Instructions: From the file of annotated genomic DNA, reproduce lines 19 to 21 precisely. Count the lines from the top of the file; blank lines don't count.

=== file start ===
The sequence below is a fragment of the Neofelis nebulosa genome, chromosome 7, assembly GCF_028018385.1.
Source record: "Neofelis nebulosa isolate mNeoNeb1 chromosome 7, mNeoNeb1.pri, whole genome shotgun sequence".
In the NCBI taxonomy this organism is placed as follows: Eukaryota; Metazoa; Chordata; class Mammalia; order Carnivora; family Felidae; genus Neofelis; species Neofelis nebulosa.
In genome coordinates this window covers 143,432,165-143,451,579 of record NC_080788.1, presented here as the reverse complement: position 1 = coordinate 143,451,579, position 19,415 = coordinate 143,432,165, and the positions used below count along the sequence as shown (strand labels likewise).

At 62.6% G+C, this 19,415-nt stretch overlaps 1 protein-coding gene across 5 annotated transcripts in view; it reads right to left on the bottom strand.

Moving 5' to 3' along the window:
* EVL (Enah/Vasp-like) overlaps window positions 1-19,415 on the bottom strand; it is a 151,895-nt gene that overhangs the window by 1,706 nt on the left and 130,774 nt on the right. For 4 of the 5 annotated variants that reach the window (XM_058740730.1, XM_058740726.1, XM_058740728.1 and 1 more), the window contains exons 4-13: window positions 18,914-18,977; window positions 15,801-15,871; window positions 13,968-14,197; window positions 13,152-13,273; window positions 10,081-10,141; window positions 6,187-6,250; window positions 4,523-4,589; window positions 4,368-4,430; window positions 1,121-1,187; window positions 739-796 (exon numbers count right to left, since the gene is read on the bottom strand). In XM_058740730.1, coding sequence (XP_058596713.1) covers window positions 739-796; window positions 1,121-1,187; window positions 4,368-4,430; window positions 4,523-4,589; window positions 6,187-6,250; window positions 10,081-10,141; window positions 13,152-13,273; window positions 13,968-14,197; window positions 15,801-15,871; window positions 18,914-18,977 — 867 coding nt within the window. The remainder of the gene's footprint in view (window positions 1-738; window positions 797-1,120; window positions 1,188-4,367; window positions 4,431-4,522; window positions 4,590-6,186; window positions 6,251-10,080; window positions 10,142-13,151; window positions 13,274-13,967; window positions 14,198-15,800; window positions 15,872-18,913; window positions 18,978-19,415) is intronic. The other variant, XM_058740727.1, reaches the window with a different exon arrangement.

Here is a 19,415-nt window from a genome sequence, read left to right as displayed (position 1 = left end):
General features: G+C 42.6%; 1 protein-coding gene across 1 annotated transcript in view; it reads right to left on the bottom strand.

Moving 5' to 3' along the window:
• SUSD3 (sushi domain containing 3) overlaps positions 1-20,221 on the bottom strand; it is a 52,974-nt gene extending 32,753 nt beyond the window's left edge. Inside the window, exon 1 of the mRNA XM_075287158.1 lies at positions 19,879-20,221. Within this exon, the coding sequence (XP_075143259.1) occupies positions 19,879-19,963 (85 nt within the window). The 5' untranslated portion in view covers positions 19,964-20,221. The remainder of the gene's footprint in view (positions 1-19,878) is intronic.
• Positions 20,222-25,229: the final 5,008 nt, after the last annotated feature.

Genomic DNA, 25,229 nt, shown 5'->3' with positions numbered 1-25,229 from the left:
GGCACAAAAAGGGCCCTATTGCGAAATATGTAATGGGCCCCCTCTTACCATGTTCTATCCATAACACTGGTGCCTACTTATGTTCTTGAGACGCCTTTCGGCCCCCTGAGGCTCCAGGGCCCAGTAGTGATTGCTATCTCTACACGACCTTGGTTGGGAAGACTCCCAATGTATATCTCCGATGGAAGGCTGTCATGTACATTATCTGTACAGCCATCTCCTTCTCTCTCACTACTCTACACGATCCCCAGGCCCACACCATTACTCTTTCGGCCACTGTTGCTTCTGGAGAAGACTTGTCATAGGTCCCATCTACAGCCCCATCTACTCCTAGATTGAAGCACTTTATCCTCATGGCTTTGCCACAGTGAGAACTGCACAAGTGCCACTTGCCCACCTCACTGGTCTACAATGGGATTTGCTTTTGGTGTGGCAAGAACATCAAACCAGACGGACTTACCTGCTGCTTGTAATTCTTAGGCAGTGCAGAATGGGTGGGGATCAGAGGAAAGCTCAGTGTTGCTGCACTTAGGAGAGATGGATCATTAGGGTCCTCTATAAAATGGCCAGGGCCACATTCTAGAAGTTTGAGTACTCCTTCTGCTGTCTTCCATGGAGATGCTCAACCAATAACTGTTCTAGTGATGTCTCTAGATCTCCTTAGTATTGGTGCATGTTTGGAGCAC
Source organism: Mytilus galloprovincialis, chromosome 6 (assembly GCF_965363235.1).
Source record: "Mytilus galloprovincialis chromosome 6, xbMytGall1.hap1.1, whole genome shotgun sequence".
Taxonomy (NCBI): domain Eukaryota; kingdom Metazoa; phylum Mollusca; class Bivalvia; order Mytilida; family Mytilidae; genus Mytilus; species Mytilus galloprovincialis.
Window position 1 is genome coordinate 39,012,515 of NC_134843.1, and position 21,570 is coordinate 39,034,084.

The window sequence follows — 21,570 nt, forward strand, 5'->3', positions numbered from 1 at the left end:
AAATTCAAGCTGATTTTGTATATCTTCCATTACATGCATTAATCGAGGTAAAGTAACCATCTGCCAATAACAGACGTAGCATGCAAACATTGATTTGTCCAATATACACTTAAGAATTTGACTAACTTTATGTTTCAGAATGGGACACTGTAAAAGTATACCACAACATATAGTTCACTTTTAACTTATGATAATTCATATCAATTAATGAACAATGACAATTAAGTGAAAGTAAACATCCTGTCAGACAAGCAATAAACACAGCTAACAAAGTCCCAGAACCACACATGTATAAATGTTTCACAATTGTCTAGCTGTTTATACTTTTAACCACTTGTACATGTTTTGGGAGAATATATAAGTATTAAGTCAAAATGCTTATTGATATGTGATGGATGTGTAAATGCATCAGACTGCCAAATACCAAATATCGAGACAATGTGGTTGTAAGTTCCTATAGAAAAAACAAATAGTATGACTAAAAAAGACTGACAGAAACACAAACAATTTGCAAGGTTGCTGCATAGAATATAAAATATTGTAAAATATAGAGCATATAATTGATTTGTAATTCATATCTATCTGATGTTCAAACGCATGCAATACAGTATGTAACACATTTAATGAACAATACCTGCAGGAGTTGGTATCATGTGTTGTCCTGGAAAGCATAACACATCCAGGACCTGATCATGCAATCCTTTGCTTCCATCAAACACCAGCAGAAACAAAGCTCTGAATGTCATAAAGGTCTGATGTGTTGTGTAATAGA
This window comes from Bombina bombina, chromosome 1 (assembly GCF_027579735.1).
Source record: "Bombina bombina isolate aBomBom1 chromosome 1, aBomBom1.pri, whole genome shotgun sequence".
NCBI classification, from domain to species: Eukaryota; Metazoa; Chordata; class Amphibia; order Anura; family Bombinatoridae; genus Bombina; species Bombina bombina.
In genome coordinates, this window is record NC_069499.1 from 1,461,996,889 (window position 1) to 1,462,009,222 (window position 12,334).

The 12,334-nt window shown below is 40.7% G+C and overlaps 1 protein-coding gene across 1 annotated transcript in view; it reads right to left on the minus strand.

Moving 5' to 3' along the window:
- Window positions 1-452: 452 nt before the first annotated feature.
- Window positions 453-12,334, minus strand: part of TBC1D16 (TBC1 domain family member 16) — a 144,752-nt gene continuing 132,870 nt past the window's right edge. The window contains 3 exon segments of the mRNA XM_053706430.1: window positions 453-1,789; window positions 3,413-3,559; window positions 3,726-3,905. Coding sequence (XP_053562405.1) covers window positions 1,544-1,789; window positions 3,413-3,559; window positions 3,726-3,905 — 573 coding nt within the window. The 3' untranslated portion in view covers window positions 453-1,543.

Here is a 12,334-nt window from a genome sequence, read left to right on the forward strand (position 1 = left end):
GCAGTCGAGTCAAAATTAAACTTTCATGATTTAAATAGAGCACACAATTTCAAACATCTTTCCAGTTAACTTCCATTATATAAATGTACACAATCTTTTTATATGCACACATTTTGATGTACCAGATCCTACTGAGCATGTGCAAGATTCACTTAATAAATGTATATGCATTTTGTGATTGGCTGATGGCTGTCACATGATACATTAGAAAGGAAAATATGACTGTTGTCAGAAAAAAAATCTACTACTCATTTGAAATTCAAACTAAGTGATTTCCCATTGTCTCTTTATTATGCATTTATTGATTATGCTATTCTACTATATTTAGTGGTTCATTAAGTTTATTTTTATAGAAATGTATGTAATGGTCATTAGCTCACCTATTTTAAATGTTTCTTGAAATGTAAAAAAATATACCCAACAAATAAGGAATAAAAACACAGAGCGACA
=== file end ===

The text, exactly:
The window sequence follows — 21,570 nt, forward strand, 5'->3', positions numbered from 1 at the left end:
AAATTCAAGCTGATTTTGTATATCTTCCATTACATGCATTAATCGAGGTAAAGTAACCATCTGCCAATAACAGACGTAGCATGCAAACATTGATTTGTCCAATATACACTTAAGAATTTGACTAACTTTATGTTTCAGAATGGGACACTGTAAAAGTATACCACAACATATAGTTCACTTTTAACTTATGATAATTCATATCAATTAATGAACAATGACAATTAAGTGAAAGTAAACATCCTGTCAGACAAGCAATAAACACAGCTAACAAAGTCCCAGAACCACACATGTATAAATGTTTCACAATTGTCTAGCTGTTTATACTTTTAACCACTTGTACATGTTTTGGGAGAATATATAAGTATTAAGTCAAAATGCTTATTGATATGTGATGGATGTGTAAATGCATCAGACTGCCAAATACCAAATATCGAGACAATGTGGTTGTAAGTTCCTATAGAAAAAACAAATAGTATGACTAAAAAAGACTGACAGAAACACAAACAATTTGCAAGGTTGCTGCATAGAATATAAAATATTGTAAAATATAGAGCATATAATTGATTTGTAATTCATATCTATCTGATGTTCAAACGCATGCAATACAGTATGTAACACATTTAATGAACAATACCTGCAGGAGTTGGTATCATGTGTTGTCCTGGAAAGCATAACACATCCAGGACCTGATCATGCAATCCTTTGCTTCCATCAAACACCAGCAGAAACAAAGCTCTGAATGTCATAAAGGTCTGATGTGTTGTGTAATAGA
This window comes from Bombina bombina, chromosome 1 (assembly GCF_027579735.1).